ROME – After the death of Queen Elizabeth II, Pope Francis on Thursday expressed his sorrow for the monarch’s passing and praised her devotion to her people, as well as her deep faith in Jesus Christ.

In a Sept. 8 statement addressed to King Charles III, Elizabeth’s eldest child, the pope said he was “deeply saddened” by the queen’s death, and he offered “heartfelt condolences” to the Royal Family, and to the people of the United Kingdom and the commonwealth.

“I willingly join all who mourn her loss in praying for the late Queen’s eternal rest, and in paying tribute to her life of unstinting service to the good of the nation and the commonwealth, her example of devotion to duty, her steadfast witness of faith in Jesus Christ and her firm hope in his promises,” he said.

Pope Francis assured Charles of his prayers and asked God to sustain him “with his unfailing grace as you now take up your high responsibilities as King.”

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“Upon you and all who cherish the memory of your late mother, I invoke an abundance of divine blessings as a pledge of comfort and strength in the Lord,” he said.

Queen Elizabeth II ruled for 70 years, ascending to the throne in 1952 at the age of 25, and she ruled until her death at the age of 96, making her the world’s longest reigning monarch.

Her reign spans seven different pontificates, beginning with Pope Pius XII. She met with Pope Francis in 2014. The last pope to meet her in the United Kingdom was Benedict XVI during his visit in 2010.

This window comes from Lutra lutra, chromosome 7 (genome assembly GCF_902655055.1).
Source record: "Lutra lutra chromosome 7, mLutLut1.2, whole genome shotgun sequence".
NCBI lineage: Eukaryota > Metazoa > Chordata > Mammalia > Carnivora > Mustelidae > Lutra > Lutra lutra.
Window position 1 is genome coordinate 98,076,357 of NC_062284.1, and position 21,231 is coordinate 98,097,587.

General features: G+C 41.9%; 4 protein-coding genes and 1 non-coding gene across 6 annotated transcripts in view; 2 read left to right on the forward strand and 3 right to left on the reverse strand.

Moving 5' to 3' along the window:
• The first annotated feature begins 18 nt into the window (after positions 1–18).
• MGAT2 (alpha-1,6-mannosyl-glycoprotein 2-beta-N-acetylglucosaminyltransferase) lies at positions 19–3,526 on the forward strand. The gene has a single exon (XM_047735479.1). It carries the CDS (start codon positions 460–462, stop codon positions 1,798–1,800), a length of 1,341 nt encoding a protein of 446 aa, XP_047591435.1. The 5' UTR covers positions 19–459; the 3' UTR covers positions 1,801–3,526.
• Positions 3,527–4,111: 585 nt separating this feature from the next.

She died at Balmoral castle in Scotland, surrounded by her children and grandchildren.

In a statement Thursday, Cardinal Arthur Roche, head of the Vatican’s department for Divine Worship and Discipline of the Sacraments and the highest-ranking Englishman in the Vatican, expressed his “immense sadness” at the Queen’s passing.

“From the moment of her accession to the throne in 1952, following the death of her father King George VI, she not only dedicated herself unstintingly to serve her people, but also entrusted this to God’s protection,” he said.

Roche, who got his red hat Aug. 17, praised the Queen’s faith which was “expressed so often in her annual Christmas messages and elsewhere.”

“Her graciousness and common touch, her statesmanship and love for her people in the many countries, cultures and religions of the Commonwealth have witnessed an unbroken and unique bond of dedication to the service of others. She has been greatly loved by all,” he said.

Roche closed his statement referencing a famous broadcast the Queen made in 1947 at the age of 21, in which she said, “I declare before you all that my whole life whether it be long or short shall be devoted to your service.”

Queen Elizabeth, Roche said, “remained steadfast to the moment of her dying in fulfilling her own words.”

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